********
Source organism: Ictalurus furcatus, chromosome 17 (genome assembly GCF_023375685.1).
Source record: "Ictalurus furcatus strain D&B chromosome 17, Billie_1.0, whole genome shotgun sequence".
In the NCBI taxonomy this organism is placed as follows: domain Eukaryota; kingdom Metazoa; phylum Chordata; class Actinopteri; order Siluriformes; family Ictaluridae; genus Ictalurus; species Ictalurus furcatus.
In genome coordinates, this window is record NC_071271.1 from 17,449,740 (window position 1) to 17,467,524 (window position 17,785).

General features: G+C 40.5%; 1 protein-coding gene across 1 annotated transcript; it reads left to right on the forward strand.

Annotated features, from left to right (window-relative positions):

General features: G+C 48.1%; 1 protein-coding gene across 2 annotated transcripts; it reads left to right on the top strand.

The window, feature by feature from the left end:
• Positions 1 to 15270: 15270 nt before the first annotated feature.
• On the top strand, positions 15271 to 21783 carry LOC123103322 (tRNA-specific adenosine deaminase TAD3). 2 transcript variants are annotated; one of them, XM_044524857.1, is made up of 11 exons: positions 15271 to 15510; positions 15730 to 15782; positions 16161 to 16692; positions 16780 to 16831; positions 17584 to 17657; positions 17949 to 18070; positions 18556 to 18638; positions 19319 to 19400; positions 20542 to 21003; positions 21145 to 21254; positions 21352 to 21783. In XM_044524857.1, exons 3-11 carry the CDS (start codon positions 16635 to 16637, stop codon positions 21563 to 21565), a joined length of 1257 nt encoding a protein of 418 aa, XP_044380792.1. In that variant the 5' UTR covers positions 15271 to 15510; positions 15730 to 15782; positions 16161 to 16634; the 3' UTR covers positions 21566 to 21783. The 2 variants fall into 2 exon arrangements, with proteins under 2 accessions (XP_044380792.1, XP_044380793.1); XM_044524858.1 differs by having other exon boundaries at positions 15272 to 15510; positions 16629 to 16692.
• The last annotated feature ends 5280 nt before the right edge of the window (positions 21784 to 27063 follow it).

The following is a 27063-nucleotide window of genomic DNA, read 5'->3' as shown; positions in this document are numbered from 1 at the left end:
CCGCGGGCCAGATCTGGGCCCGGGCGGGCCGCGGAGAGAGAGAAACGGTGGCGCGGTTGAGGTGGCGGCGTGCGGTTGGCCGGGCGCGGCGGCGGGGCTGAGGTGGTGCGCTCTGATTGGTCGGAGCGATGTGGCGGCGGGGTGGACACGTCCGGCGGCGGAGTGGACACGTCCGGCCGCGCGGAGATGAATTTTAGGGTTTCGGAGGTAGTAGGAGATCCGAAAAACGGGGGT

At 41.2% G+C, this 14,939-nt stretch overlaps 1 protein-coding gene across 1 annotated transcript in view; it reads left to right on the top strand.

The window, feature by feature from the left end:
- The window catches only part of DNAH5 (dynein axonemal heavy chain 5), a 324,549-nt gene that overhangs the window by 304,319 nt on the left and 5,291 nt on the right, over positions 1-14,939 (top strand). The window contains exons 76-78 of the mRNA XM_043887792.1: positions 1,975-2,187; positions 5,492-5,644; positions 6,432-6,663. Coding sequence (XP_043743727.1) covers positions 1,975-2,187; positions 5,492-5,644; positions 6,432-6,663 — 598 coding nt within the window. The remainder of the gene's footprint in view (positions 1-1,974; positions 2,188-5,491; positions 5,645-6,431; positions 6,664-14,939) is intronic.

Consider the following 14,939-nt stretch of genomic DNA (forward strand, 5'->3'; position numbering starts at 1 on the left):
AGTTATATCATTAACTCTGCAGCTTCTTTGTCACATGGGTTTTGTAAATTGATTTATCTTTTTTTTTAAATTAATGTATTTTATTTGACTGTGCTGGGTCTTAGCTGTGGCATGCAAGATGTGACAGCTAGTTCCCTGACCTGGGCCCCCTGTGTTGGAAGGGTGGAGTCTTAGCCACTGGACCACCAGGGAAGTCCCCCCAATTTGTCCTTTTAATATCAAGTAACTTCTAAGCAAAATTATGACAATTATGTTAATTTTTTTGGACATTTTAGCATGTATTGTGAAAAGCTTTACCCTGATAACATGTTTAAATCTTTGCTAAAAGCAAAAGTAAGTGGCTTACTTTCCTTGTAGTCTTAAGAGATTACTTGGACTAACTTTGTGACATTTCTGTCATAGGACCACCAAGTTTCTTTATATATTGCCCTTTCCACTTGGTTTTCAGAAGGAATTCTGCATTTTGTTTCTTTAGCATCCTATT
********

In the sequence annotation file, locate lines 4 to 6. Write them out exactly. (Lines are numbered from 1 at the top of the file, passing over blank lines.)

In genome coordinates, this window is record NC_071271.1 from 17,449,740 (window position 1) to 17,467,524 (window position 17,785).

General features: G+C 40.5%; 1 protein-coding gene across 1 annotated transcript; it reads left to right on the forward strand.

Annotated features, from left to right (window-relative positions):